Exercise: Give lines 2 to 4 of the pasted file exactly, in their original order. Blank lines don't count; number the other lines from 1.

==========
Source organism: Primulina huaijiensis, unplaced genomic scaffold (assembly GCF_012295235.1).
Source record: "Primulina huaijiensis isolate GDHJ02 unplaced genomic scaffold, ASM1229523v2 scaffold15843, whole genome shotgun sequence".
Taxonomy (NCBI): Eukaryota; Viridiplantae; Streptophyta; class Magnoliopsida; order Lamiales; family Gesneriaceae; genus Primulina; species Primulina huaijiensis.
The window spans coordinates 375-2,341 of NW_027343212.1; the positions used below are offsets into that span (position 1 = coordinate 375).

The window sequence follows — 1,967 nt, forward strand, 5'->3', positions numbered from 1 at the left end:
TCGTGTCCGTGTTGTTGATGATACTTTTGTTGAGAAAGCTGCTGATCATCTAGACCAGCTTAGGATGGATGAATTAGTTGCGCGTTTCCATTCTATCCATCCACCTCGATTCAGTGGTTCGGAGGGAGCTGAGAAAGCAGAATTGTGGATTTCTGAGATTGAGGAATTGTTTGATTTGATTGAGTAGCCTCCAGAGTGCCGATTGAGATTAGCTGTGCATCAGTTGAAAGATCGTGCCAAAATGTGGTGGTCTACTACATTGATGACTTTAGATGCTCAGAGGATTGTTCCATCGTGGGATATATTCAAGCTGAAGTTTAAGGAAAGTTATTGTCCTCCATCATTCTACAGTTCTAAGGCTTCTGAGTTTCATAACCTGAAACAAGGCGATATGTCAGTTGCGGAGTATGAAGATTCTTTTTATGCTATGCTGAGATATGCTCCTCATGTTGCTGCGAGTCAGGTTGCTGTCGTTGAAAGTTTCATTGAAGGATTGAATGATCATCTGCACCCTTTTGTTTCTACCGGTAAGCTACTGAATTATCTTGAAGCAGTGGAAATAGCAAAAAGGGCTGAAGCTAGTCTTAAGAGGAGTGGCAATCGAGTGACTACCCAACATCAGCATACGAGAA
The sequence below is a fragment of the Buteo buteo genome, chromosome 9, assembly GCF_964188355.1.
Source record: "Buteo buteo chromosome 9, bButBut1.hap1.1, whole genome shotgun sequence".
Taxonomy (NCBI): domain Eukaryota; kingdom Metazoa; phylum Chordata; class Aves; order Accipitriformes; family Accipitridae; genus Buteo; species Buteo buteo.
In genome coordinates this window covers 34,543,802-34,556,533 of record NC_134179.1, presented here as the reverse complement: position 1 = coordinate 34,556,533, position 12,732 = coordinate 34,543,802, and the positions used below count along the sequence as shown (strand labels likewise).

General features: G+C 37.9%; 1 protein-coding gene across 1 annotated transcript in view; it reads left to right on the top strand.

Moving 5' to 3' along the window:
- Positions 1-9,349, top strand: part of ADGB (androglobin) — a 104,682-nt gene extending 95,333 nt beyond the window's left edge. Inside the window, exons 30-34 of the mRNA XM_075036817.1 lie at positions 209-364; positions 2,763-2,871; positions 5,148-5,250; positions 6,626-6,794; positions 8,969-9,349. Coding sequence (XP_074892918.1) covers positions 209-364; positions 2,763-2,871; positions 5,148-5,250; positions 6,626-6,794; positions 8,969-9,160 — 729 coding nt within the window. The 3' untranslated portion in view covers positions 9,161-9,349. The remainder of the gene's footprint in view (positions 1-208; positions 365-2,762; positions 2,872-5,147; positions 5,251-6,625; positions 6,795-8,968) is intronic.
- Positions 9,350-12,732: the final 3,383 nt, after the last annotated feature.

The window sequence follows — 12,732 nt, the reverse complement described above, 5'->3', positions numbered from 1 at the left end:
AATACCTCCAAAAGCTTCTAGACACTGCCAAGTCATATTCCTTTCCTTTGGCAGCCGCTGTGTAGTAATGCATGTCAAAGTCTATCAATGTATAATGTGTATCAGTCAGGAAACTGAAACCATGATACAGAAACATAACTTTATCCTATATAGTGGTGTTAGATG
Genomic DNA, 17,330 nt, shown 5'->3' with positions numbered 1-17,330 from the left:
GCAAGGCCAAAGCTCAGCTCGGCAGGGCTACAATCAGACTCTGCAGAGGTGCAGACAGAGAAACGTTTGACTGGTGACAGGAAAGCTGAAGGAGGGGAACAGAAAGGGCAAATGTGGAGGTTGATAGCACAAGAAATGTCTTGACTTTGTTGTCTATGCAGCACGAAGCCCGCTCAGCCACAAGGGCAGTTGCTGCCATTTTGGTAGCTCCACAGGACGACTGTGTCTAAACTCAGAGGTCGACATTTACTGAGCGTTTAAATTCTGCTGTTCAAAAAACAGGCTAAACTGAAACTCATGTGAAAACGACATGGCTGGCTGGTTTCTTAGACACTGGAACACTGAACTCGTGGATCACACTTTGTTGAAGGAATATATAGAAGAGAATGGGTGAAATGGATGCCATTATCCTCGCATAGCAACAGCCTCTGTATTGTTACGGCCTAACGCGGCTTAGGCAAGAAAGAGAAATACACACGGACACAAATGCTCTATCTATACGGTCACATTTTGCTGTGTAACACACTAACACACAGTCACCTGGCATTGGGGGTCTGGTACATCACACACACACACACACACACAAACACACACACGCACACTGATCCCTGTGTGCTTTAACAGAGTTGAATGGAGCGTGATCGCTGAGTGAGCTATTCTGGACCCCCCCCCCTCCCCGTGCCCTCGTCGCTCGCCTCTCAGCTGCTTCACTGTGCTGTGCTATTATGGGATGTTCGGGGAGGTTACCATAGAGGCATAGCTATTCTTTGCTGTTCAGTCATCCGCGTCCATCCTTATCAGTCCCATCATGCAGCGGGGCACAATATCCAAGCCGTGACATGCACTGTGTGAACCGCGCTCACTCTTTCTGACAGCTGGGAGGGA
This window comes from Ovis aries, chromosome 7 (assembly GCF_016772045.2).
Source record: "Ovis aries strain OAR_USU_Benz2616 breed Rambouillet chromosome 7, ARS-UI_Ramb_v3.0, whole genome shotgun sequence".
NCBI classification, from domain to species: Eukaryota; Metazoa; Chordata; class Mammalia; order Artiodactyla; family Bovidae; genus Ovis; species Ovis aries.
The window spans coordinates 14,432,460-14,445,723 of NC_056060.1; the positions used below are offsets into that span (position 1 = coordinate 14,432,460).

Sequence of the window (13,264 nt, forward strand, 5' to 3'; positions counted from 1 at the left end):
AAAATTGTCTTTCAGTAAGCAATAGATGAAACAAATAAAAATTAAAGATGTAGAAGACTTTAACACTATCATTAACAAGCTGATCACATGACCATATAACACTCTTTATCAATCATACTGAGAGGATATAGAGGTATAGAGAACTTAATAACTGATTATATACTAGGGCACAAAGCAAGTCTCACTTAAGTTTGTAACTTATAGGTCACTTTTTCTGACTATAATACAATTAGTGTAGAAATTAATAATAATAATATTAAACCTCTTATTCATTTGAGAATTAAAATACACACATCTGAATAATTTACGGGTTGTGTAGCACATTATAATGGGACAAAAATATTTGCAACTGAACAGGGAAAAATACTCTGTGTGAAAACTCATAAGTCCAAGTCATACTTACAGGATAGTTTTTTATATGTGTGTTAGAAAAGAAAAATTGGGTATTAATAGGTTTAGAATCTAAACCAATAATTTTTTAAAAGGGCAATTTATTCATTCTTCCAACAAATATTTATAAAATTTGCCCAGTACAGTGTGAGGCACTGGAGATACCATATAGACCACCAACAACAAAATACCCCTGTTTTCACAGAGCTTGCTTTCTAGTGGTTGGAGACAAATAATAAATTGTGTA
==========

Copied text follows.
Source record: "Primulina huaijiensis isolate GDHJ02 unplaced genomic scaffold, ASM1229523v2 scaffold15843, whole genome shotgun sequence".
Taxonomy (NCBI): Eukaryota; Viridiplantae; Streptophyta; class Magnoliopsida; order Lamiales; family Gesneriaceae; genus Primulina; species Primulina huaijiensis.
The window spans coordinates 375-2,341 of NW_027343212.1; the positions used below are offsets into that span (position 1 = coordinate 375).